diff mbox

feedback as solicited by Guix manual (Section 7.1.5)

Message ID 574DFE62.5080509@ethan-stefan.net
State New
Headers show

Commit Message

Ethan Stefan Day May 31, 2016, 9:13 p.m. UTC
On 05/31/2016 02:35 PM, Matthew Jordan wrote:
> 
> I just looked ouver the installation part of the manual.
> 
>> What parts do you think should be added to our manual? A number of these
>> steps are already covered in section 7.1 System Installation.
> 
> That was mostly a copy paste from my notes.  But what I wouldn't mind
> seeing in the manual is as follows;
> 
> 1. Section 7.1.4.2 Networking;
> 
> mentions using ifconfig, correct me if I"m wrong but isn't ifconfig
> considered deprecated?
> 
> In which case iproute2 commands could be used;
> 
> $ ip link show
> $ ip link set ens3 up
> 
> 2. Section 7.1.4.3 Disk Partitioning
> 
> It would be nice to indicate that you may need additional swap space to
> build the various packages that come with the install.  Also sufficient
> space under /tmp is needed. In my case I had to bind mount the my tmp
> partition from the install target, and turn on the swap to achieve a
> successful install. I used these commands to achieve that.
> 
> $ mount --bind /mnt/tmp /tmp
> $ swapon /dev/sda3
> 
>> Personally, I don't like putting instructions on how to use 3rd party
>> software in manuals such as ours (or the Gentoo or Arch manuals) unless
>> the information is very specific to how we use the software.
>>
>> In my opinion, if there is some deficiency with the 3rd party programs'
>> documentation, that documentation should be improved.
>>
>> Otherwise, knowledge is fragmented into a variety of places where it
>> probably won't be updated as the 3rd party software changes. Also, each
>> system's manual or wiki will invariably contain some info that is
>> specific to that system but not declared as such. And the new, external
>> documentation will probably not be reviewed by the upstream maintainers
>> for correctness, spreading bad advice across the internet.  Finally, the
>> upstream manual will *still* not be improved.
>>
>> On the other hand, we should strive to make our system as easy to
>> install as possible. So, specific advice is most welcome! :)
> 
> While these are valid points, and I have to say I agree with them. Even
> Gentoo and Arch (which are among some of the more challenging distros),
> do provide some example/recipe to assist with partitioning.  I'm not
> saying we quote someone's manual, but someone might find it useful.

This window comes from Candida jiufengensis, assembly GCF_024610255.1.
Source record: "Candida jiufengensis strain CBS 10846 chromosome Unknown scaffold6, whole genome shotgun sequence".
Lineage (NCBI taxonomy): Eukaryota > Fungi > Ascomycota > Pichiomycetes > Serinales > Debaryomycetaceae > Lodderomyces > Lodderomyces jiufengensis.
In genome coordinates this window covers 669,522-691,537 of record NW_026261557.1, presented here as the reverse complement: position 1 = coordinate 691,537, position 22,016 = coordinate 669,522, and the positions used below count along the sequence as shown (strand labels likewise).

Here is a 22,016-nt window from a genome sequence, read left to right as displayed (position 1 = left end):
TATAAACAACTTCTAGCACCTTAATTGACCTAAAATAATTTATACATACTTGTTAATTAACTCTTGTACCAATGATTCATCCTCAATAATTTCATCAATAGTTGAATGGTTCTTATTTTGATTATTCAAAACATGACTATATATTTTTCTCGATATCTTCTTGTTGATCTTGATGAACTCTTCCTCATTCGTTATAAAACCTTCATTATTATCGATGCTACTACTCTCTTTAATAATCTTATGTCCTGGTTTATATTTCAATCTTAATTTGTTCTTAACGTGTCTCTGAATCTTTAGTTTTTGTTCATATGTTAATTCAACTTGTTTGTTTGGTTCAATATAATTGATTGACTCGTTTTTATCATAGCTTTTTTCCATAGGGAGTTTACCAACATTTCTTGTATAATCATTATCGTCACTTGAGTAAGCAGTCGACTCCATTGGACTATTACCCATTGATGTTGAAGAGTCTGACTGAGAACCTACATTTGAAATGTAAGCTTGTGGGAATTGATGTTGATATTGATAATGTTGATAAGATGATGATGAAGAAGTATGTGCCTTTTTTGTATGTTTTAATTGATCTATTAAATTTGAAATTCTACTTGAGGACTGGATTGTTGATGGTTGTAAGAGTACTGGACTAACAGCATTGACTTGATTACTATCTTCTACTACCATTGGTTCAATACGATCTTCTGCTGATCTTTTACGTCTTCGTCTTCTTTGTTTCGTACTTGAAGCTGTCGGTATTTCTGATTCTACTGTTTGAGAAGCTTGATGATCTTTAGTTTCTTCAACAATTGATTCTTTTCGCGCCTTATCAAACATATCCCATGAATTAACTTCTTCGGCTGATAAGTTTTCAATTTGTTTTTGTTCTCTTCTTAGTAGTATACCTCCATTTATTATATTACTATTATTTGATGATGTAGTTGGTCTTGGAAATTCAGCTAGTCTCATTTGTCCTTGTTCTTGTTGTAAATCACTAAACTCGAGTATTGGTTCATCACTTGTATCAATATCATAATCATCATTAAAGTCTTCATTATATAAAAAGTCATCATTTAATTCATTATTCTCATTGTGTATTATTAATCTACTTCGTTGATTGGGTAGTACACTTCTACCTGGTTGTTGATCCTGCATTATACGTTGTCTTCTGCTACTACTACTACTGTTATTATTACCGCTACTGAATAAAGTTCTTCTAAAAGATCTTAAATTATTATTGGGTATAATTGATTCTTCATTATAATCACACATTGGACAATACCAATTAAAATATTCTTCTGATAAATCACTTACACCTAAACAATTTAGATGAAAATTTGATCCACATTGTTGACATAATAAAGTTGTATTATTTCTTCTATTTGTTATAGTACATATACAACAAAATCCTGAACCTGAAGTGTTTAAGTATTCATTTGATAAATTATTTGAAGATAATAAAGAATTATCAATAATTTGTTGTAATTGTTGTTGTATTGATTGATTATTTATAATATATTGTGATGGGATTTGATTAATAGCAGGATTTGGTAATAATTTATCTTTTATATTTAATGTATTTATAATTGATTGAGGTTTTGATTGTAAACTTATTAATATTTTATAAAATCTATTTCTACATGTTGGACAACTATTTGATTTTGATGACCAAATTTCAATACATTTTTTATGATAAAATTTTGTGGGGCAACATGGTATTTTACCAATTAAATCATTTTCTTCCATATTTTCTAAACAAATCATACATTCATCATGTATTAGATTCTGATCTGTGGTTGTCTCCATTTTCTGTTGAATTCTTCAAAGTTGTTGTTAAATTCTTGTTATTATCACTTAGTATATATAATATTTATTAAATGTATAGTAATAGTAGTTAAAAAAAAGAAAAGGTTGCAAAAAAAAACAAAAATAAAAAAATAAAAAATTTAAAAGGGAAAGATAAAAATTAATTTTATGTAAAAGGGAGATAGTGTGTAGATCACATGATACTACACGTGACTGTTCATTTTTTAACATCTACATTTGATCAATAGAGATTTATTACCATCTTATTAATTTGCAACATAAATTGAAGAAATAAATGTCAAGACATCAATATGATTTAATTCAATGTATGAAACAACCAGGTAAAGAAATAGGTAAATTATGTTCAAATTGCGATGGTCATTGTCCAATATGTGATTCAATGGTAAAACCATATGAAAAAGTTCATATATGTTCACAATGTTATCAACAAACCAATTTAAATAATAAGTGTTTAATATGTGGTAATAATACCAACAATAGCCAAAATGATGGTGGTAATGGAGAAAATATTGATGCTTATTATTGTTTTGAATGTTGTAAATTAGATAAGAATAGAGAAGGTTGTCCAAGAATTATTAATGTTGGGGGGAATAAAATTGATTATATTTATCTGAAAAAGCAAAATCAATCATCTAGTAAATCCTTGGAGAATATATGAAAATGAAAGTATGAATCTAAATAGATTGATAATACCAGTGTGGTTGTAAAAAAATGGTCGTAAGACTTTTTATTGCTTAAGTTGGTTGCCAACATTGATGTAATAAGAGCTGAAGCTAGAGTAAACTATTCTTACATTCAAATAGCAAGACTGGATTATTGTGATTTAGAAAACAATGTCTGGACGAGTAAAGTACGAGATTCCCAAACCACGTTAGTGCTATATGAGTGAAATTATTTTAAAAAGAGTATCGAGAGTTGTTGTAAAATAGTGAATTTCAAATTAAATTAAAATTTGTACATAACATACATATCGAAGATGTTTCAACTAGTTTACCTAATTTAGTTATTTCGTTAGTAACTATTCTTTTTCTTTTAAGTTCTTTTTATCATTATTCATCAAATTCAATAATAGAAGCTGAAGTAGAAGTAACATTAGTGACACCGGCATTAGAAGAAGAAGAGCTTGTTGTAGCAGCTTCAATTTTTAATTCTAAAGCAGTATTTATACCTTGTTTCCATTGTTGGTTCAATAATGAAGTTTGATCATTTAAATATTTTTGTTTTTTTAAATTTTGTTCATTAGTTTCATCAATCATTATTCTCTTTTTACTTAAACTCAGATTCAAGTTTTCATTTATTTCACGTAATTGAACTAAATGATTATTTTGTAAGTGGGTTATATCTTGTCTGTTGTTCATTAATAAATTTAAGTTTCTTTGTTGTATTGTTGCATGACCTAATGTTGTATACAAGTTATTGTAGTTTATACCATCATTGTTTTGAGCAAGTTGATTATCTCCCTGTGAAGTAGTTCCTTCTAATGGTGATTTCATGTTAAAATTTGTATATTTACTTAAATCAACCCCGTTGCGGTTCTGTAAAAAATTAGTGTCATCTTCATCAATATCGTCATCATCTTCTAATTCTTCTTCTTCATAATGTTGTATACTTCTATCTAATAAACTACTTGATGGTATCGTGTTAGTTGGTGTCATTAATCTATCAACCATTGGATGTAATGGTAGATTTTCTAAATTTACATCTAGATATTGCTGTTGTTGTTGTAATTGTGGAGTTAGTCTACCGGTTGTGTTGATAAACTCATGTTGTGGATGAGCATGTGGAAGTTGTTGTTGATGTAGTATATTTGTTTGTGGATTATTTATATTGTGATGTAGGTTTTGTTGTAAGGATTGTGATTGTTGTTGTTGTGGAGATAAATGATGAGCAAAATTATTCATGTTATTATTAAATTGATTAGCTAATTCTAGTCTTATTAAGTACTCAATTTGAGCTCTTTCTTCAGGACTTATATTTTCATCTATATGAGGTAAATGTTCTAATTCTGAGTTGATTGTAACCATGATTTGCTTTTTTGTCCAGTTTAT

> 
> We could always indicate that one should refer to upstream manual for
> the latest info, and still provide some steps based on a partitioning
> plan. I think this would be very helpful to those who may not be fully
> verse in partitioning.  My first time using Gentoo was pretty decent
> because of the documentation provided. Here is the appropriate snippet
> from my notes;
> 
> Paritioning plan
> Assumming disk is 20GiB
> Bootloader 2MiB
> /boot 300MiB ext2/4
> Swap 1GiB
> / (rest of disk space) ext4
> 
> $ lsblk
> Start parted shell
> $ parted -a optimal /dev/sda
> (parted) unit MiB
> (parted) mklabel gpt
> (parted) mkpart primary 1MiB 3MiB
> (parted) name 1 grub
> (parted) set 1 bios_grub on
> (parted) print
> (parted) mkpart primary 3MiB 303MiB
> (parted) name 2 boot
> (parted) print
> 
> Calculation on host with zsh shell
> $ ((mib = 1 * (1024 ** 1)))
> $ print ${mib}
> 1024
> $ print $((mib + 303))
> 1327
> 
> (parted) mkpart primary 303MiB 1327MiB
> (parted) name 3 swap
> (parted) print
> (parted) mkpart primary 1327MiB -1
> (parted) name 4 root
> (parted) set 2 boot on
> (parted) print
> (parted) quit

From what I've gathered, it seems you should not need to both make a
bios_grub partition and toggle the boot flag on another.

> Of course feel free free to accept/reject these ideas, as they are just
> suggestions based on my state understanding when I first discovered Guix &
> GuixSD.  I like to think of Guix as the next evolution of Linux from
> Arch Linux or Gentoo Linux ^_^.
> 
> Respectfully,
> 

Parted is quite user-friendly.  The problem, for me at least, was not so
much use of the tools, but rather background knowledge about disk
partitioning in general.  The information I can find via web searching
is scattered.  The ideal solution would be to link to the GNU Storage
Guide, like the Parted manual does.  Unfortunately, that document does
not seem to exist, and I am not qualified to write it.  Other
distributions seem to get around this problem by providing an automated